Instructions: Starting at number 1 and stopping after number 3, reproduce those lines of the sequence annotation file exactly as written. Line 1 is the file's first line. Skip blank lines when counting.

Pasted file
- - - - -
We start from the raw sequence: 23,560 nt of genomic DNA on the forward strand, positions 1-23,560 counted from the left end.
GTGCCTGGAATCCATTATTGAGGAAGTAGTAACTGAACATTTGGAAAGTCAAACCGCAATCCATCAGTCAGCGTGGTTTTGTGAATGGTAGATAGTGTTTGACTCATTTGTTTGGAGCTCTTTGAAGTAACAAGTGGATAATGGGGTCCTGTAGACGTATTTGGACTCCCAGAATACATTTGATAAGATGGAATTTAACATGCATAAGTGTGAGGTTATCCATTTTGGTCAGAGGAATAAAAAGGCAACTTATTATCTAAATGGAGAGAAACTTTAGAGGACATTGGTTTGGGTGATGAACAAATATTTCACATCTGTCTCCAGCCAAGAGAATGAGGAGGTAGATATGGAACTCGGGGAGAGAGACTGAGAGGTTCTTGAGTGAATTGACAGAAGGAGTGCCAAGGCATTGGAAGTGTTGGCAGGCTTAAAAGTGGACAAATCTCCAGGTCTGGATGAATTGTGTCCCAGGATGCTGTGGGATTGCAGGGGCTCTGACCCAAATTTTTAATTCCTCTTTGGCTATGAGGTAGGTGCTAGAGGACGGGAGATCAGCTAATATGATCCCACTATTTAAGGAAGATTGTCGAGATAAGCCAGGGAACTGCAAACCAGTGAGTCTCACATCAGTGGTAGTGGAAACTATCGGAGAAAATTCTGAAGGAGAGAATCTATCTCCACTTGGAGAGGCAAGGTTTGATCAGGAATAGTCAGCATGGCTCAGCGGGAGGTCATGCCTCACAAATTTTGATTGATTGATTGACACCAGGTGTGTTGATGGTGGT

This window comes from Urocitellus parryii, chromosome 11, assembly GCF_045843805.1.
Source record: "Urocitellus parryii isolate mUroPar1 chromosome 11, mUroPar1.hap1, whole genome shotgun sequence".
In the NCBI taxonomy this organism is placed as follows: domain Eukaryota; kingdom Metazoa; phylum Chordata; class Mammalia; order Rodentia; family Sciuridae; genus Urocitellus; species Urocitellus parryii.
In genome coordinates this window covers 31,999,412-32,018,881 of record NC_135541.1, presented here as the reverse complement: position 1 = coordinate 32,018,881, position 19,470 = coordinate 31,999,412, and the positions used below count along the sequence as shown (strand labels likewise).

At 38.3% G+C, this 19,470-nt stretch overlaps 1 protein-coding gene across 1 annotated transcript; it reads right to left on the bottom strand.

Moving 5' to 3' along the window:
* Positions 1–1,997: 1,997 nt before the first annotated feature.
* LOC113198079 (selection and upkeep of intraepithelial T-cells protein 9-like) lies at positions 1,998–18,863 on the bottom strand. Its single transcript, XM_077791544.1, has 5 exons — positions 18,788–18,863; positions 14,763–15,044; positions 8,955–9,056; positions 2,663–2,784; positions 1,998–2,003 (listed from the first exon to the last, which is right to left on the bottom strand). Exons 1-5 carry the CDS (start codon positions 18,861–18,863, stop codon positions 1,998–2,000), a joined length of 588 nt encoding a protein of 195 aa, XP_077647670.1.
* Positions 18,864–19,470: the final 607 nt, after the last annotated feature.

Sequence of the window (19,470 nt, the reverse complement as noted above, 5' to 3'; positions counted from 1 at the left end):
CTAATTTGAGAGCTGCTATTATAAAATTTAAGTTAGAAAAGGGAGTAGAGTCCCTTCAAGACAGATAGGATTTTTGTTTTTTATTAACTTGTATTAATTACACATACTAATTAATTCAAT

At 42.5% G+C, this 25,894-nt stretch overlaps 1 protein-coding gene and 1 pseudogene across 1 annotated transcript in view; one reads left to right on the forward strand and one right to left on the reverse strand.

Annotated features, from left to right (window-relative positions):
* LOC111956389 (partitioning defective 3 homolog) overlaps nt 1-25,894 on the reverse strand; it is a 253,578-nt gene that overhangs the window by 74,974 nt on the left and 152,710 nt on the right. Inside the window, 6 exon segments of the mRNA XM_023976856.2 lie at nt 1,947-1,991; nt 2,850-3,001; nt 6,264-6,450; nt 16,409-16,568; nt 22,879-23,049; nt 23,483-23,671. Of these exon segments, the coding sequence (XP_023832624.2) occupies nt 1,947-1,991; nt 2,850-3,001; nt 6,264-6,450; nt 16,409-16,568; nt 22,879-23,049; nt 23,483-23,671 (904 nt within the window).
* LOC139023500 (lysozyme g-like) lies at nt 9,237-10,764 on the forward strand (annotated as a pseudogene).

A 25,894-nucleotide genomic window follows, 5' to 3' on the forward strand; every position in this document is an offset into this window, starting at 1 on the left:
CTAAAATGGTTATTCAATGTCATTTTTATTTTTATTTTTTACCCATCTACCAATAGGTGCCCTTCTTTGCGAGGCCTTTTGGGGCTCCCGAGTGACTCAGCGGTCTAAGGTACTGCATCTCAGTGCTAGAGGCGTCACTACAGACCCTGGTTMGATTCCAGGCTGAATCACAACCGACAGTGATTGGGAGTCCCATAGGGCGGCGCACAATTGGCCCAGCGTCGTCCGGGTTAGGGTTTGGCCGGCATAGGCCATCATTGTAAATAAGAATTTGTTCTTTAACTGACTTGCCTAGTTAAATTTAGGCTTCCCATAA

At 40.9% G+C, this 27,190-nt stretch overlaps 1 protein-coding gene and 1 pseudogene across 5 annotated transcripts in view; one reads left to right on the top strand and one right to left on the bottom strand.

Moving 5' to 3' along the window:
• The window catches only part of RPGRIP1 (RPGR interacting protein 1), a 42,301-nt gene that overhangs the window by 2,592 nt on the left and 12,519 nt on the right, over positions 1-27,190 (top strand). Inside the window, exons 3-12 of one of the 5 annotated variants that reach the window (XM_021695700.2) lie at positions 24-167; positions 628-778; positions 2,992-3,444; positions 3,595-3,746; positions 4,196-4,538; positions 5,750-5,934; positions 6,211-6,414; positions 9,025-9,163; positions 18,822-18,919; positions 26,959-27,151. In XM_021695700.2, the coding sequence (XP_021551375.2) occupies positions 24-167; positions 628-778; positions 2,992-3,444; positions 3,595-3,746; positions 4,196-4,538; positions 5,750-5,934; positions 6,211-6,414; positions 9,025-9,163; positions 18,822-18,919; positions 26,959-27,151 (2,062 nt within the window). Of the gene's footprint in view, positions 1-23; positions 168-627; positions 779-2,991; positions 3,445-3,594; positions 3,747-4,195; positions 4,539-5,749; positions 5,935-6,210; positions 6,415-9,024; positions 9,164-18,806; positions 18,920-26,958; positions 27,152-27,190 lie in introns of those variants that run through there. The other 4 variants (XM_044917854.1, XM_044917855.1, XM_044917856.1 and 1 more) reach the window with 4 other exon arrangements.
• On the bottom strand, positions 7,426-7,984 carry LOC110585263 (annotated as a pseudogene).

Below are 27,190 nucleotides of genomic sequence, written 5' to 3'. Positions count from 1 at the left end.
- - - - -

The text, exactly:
We start from the raw sequence: 23,560 nt of genomic DNA on the forward strand, positions 1-23,560 counted from the left end.
GTGCCTGGAATCCATTATTGAGGAAGTAGTAACTGAACATTTGGAAAGTCAAACCGCAATCCATCAGTCAGCGTGGTTTTGTGAATGGTAGATAGTGTTTGACTCATTTGTTTGGAGCTCTTTGAAGTAACAAGTGGATAATGGGGTCCTGTAGACGTATTTGGACTCCCAGAATACATTTGATAAGATGGAATTTAACATGCATAAGTGTGAGGTTATCCATTTTGGTCAGAGGAATAAAAAGGCAACTTATTATCTAAATGGAGAGAAACTTTAGAGGACATTGGTTTGGGTGATGAACAAATATTTCACATCTGTCTCCAGCCAAGAGAATGAGGAGGTAGATATGGAACTCGGGGAGAGAGACTGAGAGGTTCTTGAGTGAATTGACAGAAGGAGTGCCAAGGCATTGGAAGTGTTGGCAGGCTTAAAAGTGGACAAATCTCCAGGTCTGGATGAATTGTGTCCCAGGATGCTGTGGGATTGCAGGGGCTCTGACCCAAATTTTTAATTCCTCTTTGGCTATGAGGTAGGTGCTAGAGGACGGGAGATCAGCTAATATGATCCCACTATTTAAGGAAGATTGTCGAGATAAGCCAGGGAACTGCAAACCAGTGAGTCTCACATCAGTGGTAGTGGAAACTATCGGAGAAAATTCTGAAGGAGAGAATCTATCTCCACTTGGAGAGGCAAGGTTTGATCAGGAATAGTCAGCATGGCTCAGCGGGAGGTCATGCCTCACAAATTTTGATTGATTGATTGACACCAGGTGTGTTGATGGTGGT

This window comes from Urocitellus parryii, chromosome 11, assembly GCF_045843805.1.